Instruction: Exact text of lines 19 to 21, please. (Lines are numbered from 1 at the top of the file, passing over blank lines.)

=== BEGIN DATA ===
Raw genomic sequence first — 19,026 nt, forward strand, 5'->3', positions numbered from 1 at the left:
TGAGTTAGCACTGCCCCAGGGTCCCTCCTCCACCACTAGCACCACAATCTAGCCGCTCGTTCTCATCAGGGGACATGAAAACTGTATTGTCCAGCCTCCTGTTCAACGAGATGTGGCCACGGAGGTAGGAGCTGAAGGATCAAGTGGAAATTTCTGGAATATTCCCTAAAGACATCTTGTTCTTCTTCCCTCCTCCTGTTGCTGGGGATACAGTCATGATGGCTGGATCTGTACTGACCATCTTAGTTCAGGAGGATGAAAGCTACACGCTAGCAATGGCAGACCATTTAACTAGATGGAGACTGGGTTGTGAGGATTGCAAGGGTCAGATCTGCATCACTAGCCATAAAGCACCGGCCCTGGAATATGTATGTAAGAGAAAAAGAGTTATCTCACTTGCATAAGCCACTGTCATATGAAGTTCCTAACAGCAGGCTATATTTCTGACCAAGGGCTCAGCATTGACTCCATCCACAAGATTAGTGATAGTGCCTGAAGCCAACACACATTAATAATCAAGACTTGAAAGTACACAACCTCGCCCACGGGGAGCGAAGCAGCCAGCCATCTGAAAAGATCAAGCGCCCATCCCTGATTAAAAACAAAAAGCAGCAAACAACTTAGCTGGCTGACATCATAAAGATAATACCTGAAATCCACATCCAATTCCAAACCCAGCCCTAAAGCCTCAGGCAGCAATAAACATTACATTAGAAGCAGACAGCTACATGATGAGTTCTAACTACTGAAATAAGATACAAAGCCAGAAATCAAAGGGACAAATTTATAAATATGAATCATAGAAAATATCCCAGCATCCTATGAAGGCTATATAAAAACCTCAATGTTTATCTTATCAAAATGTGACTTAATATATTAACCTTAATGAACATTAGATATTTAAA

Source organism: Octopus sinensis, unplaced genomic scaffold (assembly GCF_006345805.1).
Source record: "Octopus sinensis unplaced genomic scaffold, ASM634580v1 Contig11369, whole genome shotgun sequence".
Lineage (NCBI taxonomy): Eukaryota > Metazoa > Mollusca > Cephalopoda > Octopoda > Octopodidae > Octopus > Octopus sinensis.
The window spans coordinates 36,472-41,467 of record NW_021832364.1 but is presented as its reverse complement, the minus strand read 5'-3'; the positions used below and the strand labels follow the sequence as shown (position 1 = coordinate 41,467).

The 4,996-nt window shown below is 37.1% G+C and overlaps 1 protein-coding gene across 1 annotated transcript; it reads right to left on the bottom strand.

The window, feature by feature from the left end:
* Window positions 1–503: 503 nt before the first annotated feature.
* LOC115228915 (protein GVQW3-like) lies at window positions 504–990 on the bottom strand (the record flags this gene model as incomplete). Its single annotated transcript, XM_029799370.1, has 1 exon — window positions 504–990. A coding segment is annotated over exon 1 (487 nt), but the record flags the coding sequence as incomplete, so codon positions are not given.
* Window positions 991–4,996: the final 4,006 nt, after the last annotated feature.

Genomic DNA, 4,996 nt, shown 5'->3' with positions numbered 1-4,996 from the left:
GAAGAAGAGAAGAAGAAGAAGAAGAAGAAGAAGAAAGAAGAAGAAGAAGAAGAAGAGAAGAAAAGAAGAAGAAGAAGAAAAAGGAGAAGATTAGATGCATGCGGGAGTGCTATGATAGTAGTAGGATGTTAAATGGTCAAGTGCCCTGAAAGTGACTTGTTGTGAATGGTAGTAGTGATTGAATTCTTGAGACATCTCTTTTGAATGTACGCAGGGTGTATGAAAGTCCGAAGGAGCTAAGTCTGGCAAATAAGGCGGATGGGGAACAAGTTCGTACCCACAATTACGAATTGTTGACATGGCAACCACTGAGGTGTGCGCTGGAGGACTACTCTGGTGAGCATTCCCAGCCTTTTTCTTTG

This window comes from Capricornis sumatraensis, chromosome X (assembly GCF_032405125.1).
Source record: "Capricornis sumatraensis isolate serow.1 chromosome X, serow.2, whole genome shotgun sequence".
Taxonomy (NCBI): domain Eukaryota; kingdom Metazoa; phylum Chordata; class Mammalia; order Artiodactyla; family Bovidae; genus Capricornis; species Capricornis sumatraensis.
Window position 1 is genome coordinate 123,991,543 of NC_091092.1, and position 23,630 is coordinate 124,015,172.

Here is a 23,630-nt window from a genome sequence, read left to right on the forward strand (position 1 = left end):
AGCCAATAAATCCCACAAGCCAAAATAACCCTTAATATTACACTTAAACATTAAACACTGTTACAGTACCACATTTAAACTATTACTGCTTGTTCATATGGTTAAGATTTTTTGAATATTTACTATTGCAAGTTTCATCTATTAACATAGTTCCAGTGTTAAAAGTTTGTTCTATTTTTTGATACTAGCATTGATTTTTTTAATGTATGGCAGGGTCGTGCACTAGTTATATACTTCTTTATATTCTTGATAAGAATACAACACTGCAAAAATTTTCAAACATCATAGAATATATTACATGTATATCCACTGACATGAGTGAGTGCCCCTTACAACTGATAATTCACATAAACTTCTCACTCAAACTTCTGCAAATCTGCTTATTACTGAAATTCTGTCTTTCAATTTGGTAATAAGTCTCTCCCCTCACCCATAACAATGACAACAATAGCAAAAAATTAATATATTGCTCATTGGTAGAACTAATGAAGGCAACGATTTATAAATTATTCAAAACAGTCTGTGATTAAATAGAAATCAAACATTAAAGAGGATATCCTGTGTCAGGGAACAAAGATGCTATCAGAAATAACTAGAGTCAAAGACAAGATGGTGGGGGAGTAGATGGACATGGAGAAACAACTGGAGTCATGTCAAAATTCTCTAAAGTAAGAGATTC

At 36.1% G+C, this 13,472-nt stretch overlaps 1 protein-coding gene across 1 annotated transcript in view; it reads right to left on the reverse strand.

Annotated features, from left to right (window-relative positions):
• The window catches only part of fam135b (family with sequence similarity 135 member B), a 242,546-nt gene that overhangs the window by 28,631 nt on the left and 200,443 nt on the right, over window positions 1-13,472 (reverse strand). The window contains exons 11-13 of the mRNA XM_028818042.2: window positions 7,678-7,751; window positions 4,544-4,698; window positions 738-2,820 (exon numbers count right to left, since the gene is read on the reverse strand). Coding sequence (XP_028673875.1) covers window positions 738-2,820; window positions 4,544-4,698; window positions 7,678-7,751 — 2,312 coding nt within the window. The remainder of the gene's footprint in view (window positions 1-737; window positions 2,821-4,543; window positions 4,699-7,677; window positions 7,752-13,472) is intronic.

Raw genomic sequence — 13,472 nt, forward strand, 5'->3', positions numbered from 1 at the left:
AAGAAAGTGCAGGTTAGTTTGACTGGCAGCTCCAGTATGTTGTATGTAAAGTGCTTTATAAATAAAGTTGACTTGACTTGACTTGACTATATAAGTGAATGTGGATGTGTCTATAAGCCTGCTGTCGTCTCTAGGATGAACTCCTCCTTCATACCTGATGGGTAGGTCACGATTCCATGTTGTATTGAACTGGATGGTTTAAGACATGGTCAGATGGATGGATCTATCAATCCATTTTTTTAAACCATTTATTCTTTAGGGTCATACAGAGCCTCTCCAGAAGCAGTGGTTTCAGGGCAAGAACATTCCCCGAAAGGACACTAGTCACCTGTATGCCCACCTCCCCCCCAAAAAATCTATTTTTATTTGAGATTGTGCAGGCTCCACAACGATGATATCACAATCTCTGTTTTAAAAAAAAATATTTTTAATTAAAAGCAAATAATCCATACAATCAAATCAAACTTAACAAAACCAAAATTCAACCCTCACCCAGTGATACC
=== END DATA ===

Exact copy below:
AGCCAATAAATCCCACAAGCCAAAATAACCCTTAATATTACACTTAAACATTAAACACTGTTACAGTACCACATTTAAACTATTACTGCTTGTTCATATGGTTAAGATTTTTTGAATATTTACTATTGCAAGTTTCATCTATTAACATAGTTCCAGTGTTAAAAGTTTGTTCTATTTTTTGATACTAGCATTGATTTTTTTAATGTATGGCAGGGTCGTGCACTAGTTATATACTTCTTTATATTCTTGATAAGAATACAACACTGCAAAAATTTTCAAACATCATAGAATATATTACATGTATATCCACTGACATGAGTGAGTGCCCCTTACAACTGATAATTCACATAAACTTCTCACTCAAACTTCTGCAAATCTGCTTATTACTGAAATTCTGTCTTTCAATTTGGTAATAAGTCTCTCCCCTCACCCATAACAATGACAACAATAGCAAAAAATTAATATATTGCTCATTGGTAGAACTAATGAAGGCAACGATTTATAAATTATTCAAAACAGTCTGTGATTAAATAGAAATCAAACATTAAAGAGGATATCCTGTGTCAGGGAACAAAGATGCTATCAGAAATAACTAGAGTCAAAGACAAGATGGTGGGGGAGTAGATGGACATGGAGAAACAACTGGAGTCATGTCAAAATTCTCTAAAGTAAGAGATTC

At 36.1% G+C, this 13,472-nt stretch overlaps 1 protein-coding gene across 1 annotated transcript in view; it reads right to left on the reverse strand.

Annotated features, from left to right (window-relative positions):